Jackson asked:

What is Hume’s view on personal identity?

Answer by Craig Skinner

This can be summed up in three short quotes. I will give these, and say a little about each.

1. ‘The essence of the mind…equally unknown to us with that of external bodies’ (‘A Treatise of Human Nature’, 1739, Introduction, para. 8).

2. ‘When I enter most intimately into what I call myself I always stumble on some particular perception or other….and never can observe anything but the perception’ (Treatise, 1.4.6. para. 3).

3. ‘My hopes vanish when I come to explain the principles that unite our successive perceptions…..all our distinct perceptions are distinct existences, and that the mind never perceives any real connexion among distinct existences’ (Treatise, Appendix, para 20/21).

Two preliminary points. First, Hume uses ‘person’, ‘mind’ and ‘self’ interchangeably. Secondly, by ‘perception’, Hume means what we now call ‘experience’.

Now, to the quotes.

1. Here, Hume expresses his trademark epistemological scepticism. He feels that, speaking philosophically, we know a deal less than we often think we do. For example, as regards the existence of a stand-alone external world as the explanation of our successive sensations, he ‘feigns no hypothesis’, and again, whereas we commonly suppose that we observe a connection between cause and effect, what we actually observe is only regularity or ‘constant conjunction’. In reality, the true basis for our succession of sensations, and the connexion between cause and effect (if any), are unknown to us.

For Hume, the only knowledge we can rely on in philosophy is empirical knowledge, and, for him, this is derived from impression-based ideas. And so, coming to the self, what are the ideas we can rely on ?. The second quote deals with this.

2. On ‘looking inwardly’ I am aware only of a bundle of perceptions (experiences). An accurate view, I feel. It is sometimes called the ‘bundle theory of the self’. But some have gone too far, claiming Hume held there is only a bundle, nothing else, no ‘self’ which unites the bundle. This ‘no ownership’ view, or ‘illusory self’ view (which I think is incoherent) was first misattributed to Hume by his contemporary Thomas Reid, and still runs. To be fair, Hume contributes to this: when considering our everyday natural assumption of an enduring self, he describes this as a ‘fiction’ of the mind. But Hume clearly thought that every experience was experienced ie an experience requires an experiencer or subject of experience. It is just that, on Hume’s view, we have no knowledge of the nature of this subject of experience or self. Clearly, the self might be an enduring entity, the same from day to day, its persistence depending either on a persistent immaterial substance (soul), or on continuity of consciousness/memory (Lockean view). Or the self might be a momentary entity, replaced next instant by a new momentary self, so that I am a series of transient selves, as Buddhism holds. But Hume offers no view on this, holding only that we don’t know.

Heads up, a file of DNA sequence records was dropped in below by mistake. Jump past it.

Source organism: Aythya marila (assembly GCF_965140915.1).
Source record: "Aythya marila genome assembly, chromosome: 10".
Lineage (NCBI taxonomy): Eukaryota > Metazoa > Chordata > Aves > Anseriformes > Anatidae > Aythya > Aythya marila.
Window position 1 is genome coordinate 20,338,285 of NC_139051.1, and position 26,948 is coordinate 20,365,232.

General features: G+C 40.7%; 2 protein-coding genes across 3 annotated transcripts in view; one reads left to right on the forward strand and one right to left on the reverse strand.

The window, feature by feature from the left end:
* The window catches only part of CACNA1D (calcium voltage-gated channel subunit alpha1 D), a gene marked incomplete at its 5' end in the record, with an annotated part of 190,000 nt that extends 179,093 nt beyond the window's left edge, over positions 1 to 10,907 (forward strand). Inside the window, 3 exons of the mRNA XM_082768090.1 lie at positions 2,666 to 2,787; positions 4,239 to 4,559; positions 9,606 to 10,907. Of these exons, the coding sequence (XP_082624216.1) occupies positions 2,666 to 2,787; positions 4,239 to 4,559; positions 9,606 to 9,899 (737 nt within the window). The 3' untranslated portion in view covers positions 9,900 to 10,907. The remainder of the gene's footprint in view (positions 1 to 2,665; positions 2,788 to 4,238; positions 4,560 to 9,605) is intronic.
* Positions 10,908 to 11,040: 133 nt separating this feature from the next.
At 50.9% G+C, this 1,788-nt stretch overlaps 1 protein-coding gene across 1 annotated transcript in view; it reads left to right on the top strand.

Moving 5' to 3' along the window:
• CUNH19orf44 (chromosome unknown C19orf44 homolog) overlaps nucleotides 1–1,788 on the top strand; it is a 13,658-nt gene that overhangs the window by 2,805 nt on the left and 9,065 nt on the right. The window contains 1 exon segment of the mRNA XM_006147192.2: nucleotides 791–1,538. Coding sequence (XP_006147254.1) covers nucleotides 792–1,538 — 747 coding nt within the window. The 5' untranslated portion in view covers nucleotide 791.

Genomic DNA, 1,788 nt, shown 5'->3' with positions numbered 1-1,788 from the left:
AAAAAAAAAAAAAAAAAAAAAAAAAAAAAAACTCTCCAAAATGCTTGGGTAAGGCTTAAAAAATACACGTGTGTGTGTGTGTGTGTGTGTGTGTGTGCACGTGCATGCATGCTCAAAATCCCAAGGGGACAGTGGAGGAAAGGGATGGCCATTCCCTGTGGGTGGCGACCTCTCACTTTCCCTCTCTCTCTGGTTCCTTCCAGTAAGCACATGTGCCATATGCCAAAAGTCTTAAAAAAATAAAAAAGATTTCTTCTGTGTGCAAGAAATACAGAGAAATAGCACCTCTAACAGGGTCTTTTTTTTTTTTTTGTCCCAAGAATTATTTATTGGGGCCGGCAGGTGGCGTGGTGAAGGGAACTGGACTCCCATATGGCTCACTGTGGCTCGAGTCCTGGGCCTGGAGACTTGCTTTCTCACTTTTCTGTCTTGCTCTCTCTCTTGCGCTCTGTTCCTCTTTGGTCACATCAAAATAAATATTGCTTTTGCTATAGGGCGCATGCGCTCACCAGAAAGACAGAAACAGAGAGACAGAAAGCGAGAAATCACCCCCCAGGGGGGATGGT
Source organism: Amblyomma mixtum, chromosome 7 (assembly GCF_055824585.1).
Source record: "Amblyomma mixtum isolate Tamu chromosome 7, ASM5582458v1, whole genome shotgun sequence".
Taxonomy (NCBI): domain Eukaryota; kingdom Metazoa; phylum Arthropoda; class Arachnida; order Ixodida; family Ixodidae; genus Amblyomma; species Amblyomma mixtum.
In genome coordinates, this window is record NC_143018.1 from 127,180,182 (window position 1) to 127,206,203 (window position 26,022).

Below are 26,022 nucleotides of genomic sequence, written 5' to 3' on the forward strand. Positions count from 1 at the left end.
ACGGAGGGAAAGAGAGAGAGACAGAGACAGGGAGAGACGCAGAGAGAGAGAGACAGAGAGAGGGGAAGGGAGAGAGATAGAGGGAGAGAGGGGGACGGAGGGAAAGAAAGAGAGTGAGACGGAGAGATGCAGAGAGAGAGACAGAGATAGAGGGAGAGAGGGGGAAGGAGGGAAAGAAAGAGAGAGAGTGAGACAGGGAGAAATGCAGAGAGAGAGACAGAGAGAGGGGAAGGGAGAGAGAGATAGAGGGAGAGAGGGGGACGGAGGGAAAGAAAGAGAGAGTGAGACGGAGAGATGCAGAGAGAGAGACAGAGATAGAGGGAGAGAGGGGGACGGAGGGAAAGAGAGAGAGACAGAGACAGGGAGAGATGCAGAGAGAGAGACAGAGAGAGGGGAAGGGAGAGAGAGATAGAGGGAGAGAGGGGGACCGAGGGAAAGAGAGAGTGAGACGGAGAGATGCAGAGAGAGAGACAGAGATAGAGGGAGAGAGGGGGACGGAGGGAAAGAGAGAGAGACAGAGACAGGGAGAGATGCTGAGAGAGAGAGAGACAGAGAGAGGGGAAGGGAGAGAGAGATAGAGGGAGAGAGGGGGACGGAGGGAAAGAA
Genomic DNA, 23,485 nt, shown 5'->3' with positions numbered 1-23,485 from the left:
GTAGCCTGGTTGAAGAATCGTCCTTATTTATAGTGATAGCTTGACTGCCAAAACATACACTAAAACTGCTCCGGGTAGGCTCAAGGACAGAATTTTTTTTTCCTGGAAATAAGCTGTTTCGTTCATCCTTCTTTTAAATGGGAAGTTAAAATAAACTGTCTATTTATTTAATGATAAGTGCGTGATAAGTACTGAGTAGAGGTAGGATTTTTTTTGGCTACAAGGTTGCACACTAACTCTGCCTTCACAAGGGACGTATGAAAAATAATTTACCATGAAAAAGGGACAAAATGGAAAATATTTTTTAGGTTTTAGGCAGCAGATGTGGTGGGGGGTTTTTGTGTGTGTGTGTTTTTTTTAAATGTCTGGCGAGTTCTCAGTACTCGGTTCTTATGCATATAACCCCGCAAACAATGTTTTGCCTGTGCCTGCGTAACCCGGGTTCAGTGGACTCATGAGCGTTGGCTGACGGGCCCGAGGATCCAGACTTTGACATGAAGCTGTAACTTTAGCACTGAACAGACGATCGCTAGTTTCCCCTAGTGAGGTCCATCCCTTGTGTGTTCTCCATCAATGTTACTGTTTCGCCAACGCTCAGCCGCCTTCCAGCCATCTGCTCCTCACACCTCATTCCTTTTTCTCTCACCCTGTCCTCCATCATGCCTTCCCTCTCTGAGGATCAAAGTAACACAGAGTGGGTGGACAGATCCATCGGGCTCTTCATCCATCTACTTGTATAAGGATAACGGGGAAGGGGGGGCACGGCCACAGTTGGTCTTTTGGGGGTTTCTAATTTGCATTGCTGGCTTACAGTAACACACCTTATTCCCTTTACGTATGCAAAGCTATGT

3. Why do Hume’s ‘hopes vanish’? It is because he can’t, using only his impression-certified notion of legitimate knowledge, assume anything about the self beyond the evident fact of bundles of experience, and the logical fact that an experience entails a subject of experience (but there could. logically, be a separate subject for every single experience, there is no evident connexion between them). This approach, he realizes, is fine for, say, causation: he need assume nothing other than constant conjunction. But as regards the mind, he has throughout his philosophical writings assumed a structure to the mind, continuity of memory for instance which obviously does connect our successive bundles of experience. Who for instance is this ‘I’ of quote 2 which does the entering and stumbling. In short, Hume has gone beyond what his own philosophical lights allow him to do. I feel he may have realized something of the self-referential features and puzzles of self and consciousness.

In conclusion Hume’s view on personal identity is in keeping with his sceptical approach, although he ultimately realizes he has in fact gone further than this strict approach allows, and that indeed he must do so.

Even today, argument rages as to what Hume’s view on personal identity really was. I have mentioned the Reid-inspired ‘no-ownership’ view of self, often attributed (wrongly I believe) to Hume. And there are views other than those I have expressed as to why Hume said his ‘hopes vanish’.

Best read Hume yourself and make up your own mind.